Thu. Dec 1st, 2022

After advances and setbacks, policy makers have revived efforts to improve the Medicare coverage process for new medical devices. Industry groups and others have long argued that the existing process is inefficient and unpredictable, and that a streamlined pathway for coverage decision making is needed for novel technologies that address serious and life-threatening illness. However, more rapid coverage processes, with shorter review periods and greater reliance on intermediate or surrogate endpoints, often mean more uncertainty about a technology’s risks and benefits at the time of coverage. The enduring challenge is how to expedite the process to ensure that Medicare beneficiaries have appropriate, timely access to novel medical technologies, while providing robust and efficient mechanisms for evidence generation in the pre- and post-coverage period.

In January 2021, the Trump administration issued a rule, Medicare Coverage of Innovative Technology (MCIT), that would have conferred automatic coverage for medical devices that the Food and Drug Administration (FDA) granted “breakthrough” status and approved or cleared for use. The breakthrough designation is intended for devices addressing unmet needs and for which existing treatment options are inadequate. The Biden administration initially delayed MCIT’s implementation to allow for further review and then rescinded the regulation in November 2021.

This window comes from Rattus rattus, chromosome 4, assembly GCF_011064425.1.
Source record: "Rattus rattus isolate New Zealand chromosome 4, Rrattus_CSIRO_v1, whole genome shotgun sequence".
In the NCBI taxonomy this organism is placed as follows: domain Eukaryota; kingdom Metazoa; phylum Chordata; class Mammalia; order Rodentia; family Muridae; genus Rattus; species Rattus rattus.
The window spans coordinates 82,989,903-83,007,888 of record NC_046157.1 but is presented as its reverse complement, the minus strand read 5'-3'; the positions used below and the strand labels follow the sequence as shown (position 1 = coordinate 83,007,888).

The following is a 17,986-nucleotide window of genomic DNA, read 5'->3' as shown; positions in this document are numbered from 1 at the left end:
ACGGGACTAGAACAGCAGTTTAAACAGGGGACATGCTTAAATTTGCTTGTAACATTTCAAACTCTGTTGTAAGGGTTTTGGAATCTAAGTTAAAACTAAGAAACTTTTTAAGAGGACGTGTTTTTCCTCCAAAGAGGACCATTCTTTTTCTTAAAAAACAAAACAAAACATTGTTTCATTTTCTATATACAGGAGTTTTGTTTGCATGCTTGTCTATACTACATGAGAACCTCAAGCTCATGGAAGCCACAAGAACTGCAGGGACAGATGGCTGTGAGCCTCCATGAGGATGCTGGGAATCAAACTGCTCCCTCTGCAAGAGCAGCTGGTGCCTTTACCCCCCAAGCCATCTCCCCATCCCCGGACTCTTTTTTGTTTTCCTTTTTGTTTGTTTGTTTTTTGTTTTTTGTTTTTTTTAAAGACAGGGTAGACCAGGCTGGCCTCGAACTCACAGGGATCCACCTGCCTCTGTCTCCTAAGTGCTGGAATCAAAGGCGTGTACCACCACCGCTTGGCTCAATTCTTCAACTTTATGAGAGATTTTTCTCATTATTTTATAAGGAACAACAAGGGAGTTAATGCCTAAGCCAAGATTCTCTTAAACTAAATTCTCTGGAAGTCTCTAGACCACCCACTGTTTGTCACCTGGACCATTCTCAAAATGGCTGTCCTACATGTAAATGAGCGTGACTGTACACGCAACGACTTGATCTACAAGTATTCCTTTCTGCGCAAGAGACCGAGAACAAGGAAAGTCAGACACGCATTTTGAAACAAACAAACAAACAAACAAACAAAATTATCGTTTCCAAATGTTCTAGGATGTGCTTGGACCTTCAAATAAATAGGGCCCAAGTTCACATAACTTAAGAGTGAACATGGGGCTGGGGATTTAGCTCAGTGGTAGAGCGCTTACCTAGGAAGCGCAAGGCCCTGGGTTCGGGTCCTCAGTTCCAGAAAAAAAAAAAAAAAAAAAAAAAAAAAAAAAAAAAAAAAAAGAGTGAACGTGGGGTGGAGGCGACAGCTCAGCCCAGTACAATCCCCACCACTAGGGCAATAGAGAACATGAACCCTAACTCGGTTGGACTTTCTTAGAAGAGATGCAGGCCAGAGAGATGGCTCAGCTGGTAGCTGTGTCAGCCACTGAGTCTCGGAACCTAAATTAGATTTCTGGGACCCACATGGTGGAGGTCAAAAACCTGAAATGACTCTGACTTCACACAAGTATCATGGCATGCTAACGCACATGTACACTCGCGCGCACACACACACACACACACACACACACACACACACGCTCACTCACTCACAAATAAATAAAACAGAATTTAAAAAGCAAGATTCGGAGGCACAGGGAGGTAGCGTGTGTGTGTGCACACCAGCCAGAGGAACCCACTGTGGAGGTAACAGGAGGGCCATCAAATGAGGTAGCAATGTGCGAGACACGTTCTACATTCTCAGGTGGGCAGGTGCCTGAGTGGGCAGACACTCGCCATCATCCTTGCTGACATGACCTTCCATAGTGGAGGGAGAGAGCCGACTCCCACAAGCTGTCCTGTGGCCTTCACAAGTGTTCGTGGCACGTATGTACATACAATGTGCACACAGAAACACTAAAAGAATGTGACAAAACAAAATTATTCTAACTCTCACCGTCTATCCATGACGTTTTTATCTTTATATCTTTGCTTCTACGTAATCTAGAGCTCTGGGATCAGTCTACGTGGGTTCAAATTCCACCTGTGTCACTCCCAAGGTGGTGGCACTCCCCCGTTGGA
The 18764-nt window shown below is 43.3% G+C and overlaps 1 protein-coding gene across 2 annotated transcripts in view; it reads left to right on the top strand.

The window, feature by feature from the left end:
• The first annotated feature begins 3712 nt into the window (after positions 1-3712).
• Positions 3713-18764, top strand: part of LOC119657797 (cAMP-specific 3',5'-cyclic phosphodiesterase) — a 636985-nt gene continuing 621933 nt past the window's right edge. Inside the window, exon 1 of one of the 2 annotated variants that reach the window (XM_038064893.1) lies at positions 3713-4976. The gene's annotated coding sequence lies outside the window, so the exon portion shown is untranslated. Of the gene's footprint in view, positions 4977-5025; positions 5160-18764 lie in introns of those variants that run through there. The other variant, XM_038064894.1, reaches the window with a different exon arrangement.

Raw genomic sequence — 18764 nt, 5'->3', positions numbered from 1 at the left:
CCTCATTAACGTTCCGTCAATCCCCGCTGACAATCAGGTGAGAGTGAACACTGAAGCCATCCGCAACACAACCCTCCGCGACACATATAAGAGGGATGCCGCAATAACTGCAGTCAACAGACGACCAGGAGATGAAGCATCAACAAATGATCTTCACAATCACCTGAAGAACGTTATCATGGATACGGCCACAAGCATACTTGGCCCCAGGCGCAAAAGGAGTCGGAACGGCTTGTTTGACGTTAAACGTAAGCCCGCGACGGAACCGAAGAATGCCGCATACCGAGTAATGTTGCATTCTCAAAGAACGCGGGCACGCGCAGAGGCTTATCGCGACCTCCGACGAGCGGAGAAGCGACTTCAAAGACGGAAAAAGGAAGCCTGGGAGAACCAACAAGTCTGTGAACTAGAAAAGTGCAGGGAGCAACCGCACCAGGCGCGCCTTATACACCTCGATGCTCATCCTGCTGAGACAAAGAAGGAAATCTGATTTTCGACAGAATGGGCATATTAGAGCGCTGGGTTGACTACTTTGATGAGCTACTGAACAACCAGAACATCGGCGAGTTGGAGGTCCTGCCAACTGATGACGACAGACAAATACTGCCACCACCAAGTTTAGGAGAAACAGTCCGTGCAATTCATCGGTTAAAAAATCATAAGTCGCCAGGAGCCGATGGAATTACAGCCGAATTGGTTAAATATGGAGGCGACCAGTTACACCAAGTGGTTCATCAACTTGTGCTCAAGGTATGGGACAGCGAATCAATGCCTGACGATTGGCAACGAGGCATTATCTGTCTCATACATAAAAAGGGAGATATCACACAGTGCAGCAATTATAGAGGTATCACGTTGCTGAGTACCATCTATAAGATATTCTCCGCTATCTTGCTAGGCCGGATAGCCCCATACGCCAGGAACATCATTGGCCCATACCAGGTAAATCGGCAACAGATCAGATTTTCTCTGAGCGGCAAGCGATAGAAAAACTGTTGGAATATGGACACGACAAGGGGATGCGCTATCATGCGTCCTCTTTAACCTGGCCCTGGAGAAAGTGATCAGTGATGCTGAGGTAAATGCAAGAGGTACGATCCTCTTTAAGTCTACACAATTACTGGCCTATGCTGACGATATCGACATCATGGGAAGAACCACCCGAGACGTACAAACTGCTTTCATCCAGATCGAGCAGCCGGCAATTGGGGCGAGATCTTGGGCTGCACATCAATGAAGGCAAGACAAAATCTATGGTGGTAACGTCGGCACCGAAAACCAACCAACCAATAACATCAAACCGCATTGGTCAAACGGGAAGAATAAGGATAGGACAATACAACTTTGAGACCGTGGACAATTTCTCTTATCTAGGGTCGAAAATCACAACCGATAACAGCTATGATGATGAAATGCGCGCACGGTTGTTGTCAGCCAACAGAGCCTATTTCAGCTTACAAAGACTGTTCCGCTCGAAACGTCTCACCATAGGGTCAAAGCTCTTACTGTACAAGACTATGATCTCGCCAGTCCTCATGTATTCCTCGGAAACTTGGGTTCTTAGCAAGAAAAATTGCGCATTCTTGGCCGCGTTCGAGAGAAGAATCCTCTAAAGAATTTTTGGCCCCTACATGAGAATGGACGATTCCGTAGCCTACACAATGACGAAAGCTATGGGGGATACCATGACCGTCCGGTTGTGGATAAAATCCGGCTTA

Congressional and administration officials have continued to work on the issue. The Centers for Medicare and Medicaid Services (CMS) has held listening sessions with stakeholders, and a modified version of the rule termed Transitional Coverage for Emerging Technologies (TCET), is expected later this year or in early 2023. Congress is working on potential legislation, including one option to resurrect elements of MCIT and incorporate it into the Cures 2.0 Act. Interested groups have held webinars and workshops and issued white papers to inform the discussion. In this Forefront article, we examine the debate over TCET and offer options for consideration, with particular attention to how Medicare might operationalize proposed changes. This article is adapted from a more detailed white paper that is available on the Tufts-CEVR website.

Advancing And Repealing MCIT

MCIT would have provided Medicare coverage for FDA-approved or cleared breakthrough devices for four years, during which time product manufacturers, at their discretion, could collect additional evidence. After the four years, CMS would determine a device’s status and whether to issue a national coverage determination or leave coverage decisions to the discretion of local contractors. The Trump administration promoted the rule as a means to improve the predictability of coverage and speed access to novel devices. Innovators and investors applauded MCIT’s automatic coverage because it eliminated concerns that breakthrough devices would face lengthy delays in Medicare coverage. In a stakeholder meeting convened by our Center for the Evaluation of Value and Risk in Health in June 2022, some participants emphasized that MCIT would have spurred the development of truly innovative technologies. They argued that this is in contrast to the current system that provides incentives for manufacturers to prioritize less risky “me-too” technologies, for which the coverage, coding, and payment pathways are well established.